3 Colorado Glacier Hikes to Add to Your Bucket List
By: Amber Inthavong
If you're a hiking enthusiast, the process is all too familiar. Taking the time to browse through a list of suitable trails, eagerly researching details on how far it will be and how long it will take. But the final unwavering question you will always ask is, what is there to see on this trail? Because that's the deciding factor right? Whether the hike leads to a lake, a waterfall runs alongside a river or reaches the top of a peak, either way, you are always looking for a trail’s unique characteristics when deciding.
Think of Colorado glacier, and you may not have known it existed, because what usually comes to mind are those in Antarctica. But Colorado glaciers are here, and they hold beauty inside and out. They provide us with a source of water, insurance during a drought and they offer an utterly rewarding, picturesque, payoff at the end of your hiking destination.
Glaciers are a mass of dense ice, formed when snow accumulates and compresses over many years. They move slowly under its own weight, which explains the cirques and lakes that exist in its presence. The research will show a prediction of our glaciers vanishing within the next 20 to 25 years, and whatever your stance is on climate change, how it factored into our disappearing glaciers, one thing is for sure; We are fortunate right now to live in a time to be able to enjoy them while we can. Right now, we are able to experience their glory and capture the memory, of trekking through spectacular hikes to see our state’s glaciers. So the present is a better time than any, Colorado glaciers are a must do! Here are 3-day hikes to add to your bucket list, in order by skill level.
St Mary’s Glacier
Skill Level: Easy
Distance: 1.9 Miles (one way)
Elevation Gain: 807 feet
Location: Idaho Springs
You may have heard the buzz about St Mary’s Glacier in Idaho Springs as being the most doable hike. In just under 2 miles, feast your eyes on a frigid lake resting at the base of the mountainside. Spot the waterfall trickles of snowmelt, feeding that vibrant pool and the bare bark trees along the shore, you won’t be disappointed with the photos you’ll capture here. Expect some sharp inclines during this hike and large rocks to maneuver over on your way up, but the final destination is well worth it. With it being only a quick drive from Denver, this one is great for dogs and a quick day hike.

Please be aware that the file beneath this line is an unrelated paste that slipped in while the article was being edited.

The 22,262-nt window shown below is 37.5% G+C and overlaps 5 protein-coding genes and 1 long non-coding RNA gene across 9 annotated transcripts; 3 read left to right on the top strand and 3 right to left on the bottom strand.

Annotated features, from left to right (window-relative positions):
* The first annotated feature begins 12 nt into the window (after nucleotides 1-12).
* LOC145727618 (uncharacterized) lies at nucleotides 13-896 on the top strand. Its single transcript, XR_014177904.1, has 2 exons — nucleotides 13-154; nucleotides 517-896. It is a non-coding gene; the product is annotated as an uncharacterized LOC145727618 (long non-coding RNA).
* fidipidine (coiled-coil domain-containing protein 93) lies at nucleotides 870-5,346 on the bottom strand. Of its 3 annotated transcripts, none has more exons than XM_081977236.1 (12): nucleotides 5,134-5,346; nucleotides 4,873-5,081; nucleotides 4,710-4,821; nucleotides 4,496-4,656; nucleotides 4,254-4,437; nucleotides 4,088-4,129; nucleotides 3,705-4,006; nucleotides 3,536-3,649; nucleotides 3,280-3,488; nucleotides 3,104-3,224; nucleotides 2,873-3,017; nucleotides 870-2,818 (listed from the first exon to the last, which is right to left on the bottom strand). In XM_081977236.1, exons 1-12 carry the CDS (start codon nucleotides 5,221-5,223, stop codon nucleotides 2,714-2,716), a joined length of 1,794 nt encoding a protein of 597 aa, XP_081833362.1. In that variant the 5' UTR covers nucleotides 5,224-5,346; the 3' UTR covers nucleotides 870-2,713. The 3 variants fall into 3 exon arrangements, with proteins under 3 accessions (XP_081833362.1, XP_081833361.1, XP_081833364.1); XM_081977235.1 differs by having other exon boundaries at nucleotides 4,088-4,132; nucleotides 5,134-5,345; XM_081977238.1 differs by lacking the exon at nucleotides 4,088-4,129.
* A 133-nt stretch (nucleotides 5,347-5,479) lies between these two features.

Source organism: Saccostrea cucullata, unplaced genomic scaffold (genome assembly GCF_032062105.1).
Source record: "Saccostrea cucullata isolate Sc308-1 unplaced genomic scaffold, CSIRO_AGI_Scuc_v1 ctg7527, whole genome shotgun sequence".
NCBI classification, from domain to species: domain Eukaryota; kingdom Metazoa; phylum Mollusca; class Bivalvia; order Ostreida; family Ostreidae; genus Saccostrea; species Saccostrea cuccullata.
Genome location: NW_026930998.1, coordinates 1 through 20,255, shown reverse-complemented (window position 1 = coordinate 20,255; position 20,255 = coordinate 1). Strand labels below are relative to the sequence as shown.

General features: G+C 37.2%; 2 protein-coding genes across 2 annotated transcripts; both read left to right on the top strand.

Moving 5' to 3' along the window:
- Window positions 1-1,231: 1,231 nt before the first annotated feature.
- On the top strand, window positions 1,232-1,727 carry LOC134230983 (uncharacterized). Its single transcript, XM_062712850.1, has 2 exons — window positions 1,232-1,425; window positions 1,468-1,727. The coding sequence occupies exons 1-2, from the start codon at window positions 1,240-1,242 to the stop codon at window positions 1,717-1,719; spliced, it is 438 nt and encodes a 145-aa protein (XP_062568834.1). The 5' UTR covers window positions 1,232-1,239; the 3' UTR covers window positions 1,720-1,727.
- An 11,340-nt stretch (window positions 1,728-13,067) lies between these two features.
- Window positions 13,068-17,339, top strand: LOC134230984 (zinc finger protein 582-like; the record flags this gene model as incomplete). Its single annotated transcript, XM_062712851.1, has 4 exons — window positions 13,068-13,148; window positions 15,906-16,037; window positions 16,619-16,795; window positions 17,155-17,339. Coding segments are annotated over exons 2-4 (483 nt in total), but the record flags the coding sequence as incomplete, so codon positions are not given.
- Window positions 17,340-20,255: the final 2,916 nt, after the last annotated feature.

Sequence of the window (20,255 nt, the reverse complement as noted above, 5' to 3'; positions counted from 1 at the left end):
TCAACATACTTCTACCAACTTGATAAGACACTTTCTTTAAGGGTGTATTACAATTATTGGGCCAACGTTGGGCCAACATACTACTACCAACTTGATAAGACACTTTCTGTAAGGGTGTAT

Lake Isabelle and Isabelle Glacier
Skill Level: Moderate
Distance: 3 Miles (one way to Lake) / 8.4 Miles (one way to Glacier)
Elevation Gain: 462 feet / 1,430 feet
Lake Isabelle can be reached at 3 miles, begin at the Niwot Cutoff trailhead and you will approach Long Lake first, within the first ⅓ of a mile. Once you reach Long Lake there will be a fork, showing Jean Lunning Trail going left of Long Lake, but here is where you’ll want to veer right of the fork. Shortly after crossing a bridge over water, you'll see a sign that points towards Isabelle Glacier Trail. This trail has a slight slope, but the wooded path provides shade along the whole way and stays mostly flat. At Lake Isabelle, pristine water rests just below grey peaks, find large, plentiful boulders to capture some great landscape photos. Just as all glaciers act as providers, Isabelle glacier is a source of South Saint Vrain Creek. If you're determined to reach the glacier, you can continue going forward on the trail, essentially passing Lake Isabelle and extending the hike to 8.4 miles long.
Skill Level: Difficult
Distance: 4 Miles (one way)
Elevation Gain: 3,553 feet
Arapaho glacier will be listed as “hikeable”, but don’t mistake that as meaning it’s easy. “Hikeable” simply indicates there is a trail that leads to the peak, as opposed to some of our other glaciers which require true climbing. One thing that makes this glacier special is the watershed that’s responsible for a percentage of Boulders water supply, making it an important resource.
There is a route to this glacier by taking Rainbow Lakes Trail, which amounts to 6 miles one way. But for the shorter 4-mile route, begin instead from the Fourth of July Trailhead, connecting to Arapaho Pass, connecting to Arapaho Glacier Trail, and you’ll be rewarded. Luckily, each connecting trail is clearly marked at every fork you come across, so don’t let all the transitions on this route deter you. Now this hike is serious, I recommend it to the advanced hiker as it crosses cascades of water, valleys with areas of wet marsh (that’ll force you to hop rocks) and finally, it’ll push you above the tree line in challenging switchbacks, where the marmots live in the highest point of the mountain! Consider setting aside the whole day for Arapaho glacier, as the 8 miles total, might require it.
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Truth be told, St Mary’s and Arapaho glacier aren’t technically glaciers anymore, they are perennial snowfields that collect snow year-round. Nonetheless, we love glaciers and snowfields alike, as they provide a critical resource for the people and a unique experience that differs from your typical hike. Be sure to attempt these hikes at the right time of year, June through September, ideally when the trails are safest, and the temperature is right. Glacier hikes will gift you with pools of turquoise water, scattered snow-covered peaks, even on the hottest summer days, and an unforgettable payoff on the end of your journey. Hikers, add this to your ever-expanding bucket list of new places to witness, new challenges, and breathtaking landscapes, you won’t regret it.
Written by: Amber Inthavong